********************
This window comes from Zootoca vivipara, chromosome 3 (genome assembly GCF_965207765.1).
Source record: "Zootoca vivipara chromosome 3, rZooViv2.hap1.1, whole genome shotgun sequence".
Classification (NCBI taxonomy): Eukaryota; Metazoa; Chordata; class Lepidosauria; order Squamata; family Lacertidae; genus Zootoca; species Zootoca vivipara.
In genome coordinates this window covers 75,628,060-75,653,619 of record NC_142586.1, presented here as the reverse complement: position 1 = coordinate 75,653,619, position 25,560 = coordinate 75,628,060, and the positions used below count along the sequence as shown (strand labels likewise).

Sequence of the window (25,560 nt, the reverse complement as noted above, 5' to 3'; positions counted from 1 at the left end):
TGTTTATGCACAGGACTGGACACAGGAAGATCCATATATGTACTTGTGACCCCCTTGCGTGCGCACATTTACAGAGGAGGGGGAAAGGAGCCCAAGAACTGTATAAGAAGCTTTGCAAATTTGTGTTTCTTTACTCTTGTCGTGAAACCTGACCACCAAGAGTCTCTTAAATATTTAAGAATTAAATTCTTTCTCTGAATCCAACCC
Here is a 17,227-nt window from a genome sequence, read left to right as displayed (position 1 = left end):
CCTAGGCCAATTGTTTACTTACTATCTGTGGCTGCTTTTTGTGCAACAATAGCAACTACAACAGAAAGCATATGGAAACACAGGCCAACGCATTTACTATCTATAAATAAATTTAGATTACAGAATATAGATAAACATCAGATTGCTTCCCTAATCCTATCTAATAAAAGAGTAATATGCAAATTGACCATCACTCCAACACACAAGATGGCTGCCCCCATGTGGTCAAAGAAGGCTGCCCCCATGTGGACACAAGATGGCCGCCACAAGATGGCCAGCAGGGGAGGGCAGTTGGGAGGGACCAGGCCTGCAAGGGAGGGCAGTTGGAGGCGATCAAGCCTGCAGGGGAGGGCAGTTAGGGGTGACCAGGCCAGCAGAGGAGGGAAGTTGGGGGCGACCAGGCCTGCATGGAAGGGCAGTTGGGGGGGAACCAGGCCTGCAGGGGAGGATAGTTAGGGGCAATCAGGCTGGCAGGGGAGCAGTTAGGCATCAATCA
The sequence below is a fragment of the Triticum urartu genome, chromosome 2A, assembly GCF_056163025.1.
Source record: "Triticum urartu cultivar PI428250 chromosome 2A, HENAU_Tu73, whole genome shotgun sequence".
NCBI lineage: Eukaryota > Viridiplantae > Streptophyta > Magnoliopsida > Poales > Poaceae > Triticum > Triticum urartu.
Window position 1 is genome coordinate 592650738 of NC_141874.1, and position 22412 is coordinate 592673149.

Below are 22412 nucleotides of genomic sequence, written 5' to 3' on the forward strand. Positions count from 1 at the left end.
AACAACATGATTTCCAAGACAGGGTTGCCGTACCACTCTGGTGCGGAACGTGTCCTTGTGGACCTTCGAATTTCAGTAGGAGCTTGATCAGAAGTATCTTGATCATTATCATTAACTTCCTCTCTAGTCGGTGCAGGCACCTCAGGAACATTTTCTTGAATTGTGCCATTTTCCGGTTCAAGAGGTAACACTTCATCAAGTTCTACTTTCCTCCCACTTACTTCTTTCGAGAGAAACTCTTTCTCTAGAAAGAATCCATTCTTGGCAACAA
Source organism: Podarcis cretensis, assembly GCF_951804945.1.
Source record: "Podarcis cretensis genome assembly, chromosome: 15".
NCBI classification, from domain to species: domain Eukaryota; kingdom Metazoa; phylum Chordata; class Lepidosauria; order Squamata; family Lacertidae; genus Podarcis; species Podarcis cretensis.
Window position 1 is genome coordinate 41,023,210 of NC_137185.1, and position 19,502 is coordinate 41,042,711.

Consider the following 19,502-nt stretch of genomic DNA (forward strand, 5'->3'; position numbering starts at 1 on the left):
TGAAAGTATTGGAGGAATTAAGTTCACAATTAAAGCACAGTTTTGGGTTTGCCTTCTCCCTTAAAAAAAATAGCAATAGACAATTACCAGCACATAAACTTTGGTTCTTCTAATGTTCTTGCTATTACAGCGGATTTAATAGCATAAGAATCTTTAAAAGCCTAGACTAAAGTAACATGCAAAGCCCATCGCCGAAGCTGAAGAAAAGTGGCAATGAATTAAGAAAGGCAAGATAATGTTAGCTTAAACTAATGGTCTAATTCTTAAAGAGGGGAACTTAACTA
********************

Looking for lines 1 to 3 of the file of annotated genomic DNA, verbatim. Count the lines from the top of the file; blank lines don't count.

This window comes from Zootoca vivipara, chromosome 3 (genome assembly GCF_965207765.1).
Source record: "Zootoca vivipara chromosome 3, rZooViv2.hap1.1, whole genome shotgun sequence".
Classification (NCBI taxonomy): Eukaryota; Metazoa; Chordata; class Lepidosauria; order Squamata; family Lacertidae; genus Zootoca; species Zootoca vivipara.